Sparks

ehanner's picture
ehanner

David,
I'm fermenting the corn rye formula now. The dough was fairly slack and I think well developed considering. My question is; I placed the dough into a ss bowl that would be roughly full when the dough doubles and covered it with 75 F water. A strange sight I must say.

I came back in an hour and it's not quite doubled but the water is gone. So, thinking the water must have been absorbed, I add more which promptly slides between the dough and bowl and floats the dough. So the water didn't absorb it just migrated below the dough mass since it is heavier. Makes sense given the co2 gas bubbles. I know there was a question, oh so, is this normal? When I go to remove the dough from the bowl there should be a couple cups of water below it.

Eric

dmsnyder's picture
dmsnyder

Hi, Eric. 

I've never had my corn rye dough float. Nor have I had it absorb much water during bulk fermentation. The dough has been pretty well hydrated at the end of kneading. I would speculate that your dough was drier than mine have been prior to bulk fermentation, and fermentation made more CO2 than mine did. Did you do the partial kneading before adding all the water trick? I wonder if you developed the gluten better than I have done.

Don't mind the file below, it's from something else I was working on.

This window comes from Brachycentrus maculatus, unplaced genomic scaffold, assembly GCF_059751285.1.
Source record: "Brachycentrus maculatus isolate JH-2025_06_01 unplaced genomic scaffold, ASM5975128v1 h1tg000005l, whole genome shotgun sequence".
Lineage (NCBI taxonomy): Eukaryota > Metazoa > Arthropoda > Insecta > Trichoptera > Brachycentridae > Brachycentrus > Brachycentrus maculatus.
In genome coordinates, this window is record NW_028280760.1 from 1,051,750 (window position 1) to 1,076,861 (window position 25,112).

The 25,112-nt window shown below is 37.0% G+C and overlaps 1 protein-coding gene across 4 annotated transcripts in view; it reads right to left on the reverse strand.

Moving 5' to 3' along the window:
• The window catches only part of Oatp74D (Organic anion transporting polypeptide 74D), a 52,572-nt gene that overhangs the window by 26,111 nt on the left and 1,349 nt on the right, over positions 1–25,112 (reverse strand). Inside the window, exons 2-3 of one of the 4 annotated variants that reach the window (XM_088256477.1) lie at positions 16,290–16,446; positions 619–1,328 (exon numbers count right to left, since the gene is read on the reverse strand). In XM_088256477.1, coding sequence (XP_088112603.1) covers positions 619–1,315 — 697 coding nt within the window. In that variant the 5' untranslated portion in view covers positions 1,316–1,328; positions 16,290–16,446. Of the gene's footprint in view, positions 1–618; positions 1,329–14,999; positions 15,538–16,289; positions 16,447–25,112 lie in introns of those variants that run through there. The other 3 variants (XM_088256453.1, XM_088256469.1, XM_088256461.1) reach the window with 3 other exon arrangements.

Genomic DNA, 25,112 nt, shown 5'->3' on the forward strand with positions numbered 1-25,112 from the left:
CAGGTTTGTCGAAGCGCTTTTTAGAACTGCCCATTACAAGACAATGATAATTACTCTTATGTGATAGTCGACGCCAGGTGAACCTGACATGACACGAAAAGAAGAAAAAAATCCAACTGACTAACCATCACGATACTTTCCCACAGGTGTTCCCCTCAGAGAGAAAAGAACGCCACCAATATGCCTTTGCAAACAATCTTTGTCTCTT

Have you sliced the corn ryes yet? I'd love to see the crumb. I'm wondering if it is less dense and more holey than what I've gotten.

David

Kuret's picture
Kuret

I made this bread today and it turned very good! I whould love to say great but there are some things left to work on. Biggest problem for me whas the fact that the loaves got so low, now I kind of know that this was because of me shaping into batards wich should have been higher as the nonexistent proofing does not give them time to fall down as such it might be possible to get fuller loaves.

A couple of notes about my baking of this bread: 1. It did float! 2. I mistakenly added cumin instead of koriander wich I usually add to my rye breads, still tastes good though! 3. Are the T's tablespoons? I used 2T potatostarch when making the galazing and this turned out like thick custard, must be wrong?  4. I did not read the description as thoroughly as I should so I probably underbaked the bread by 20 minutes but it still tastes baked funny enough!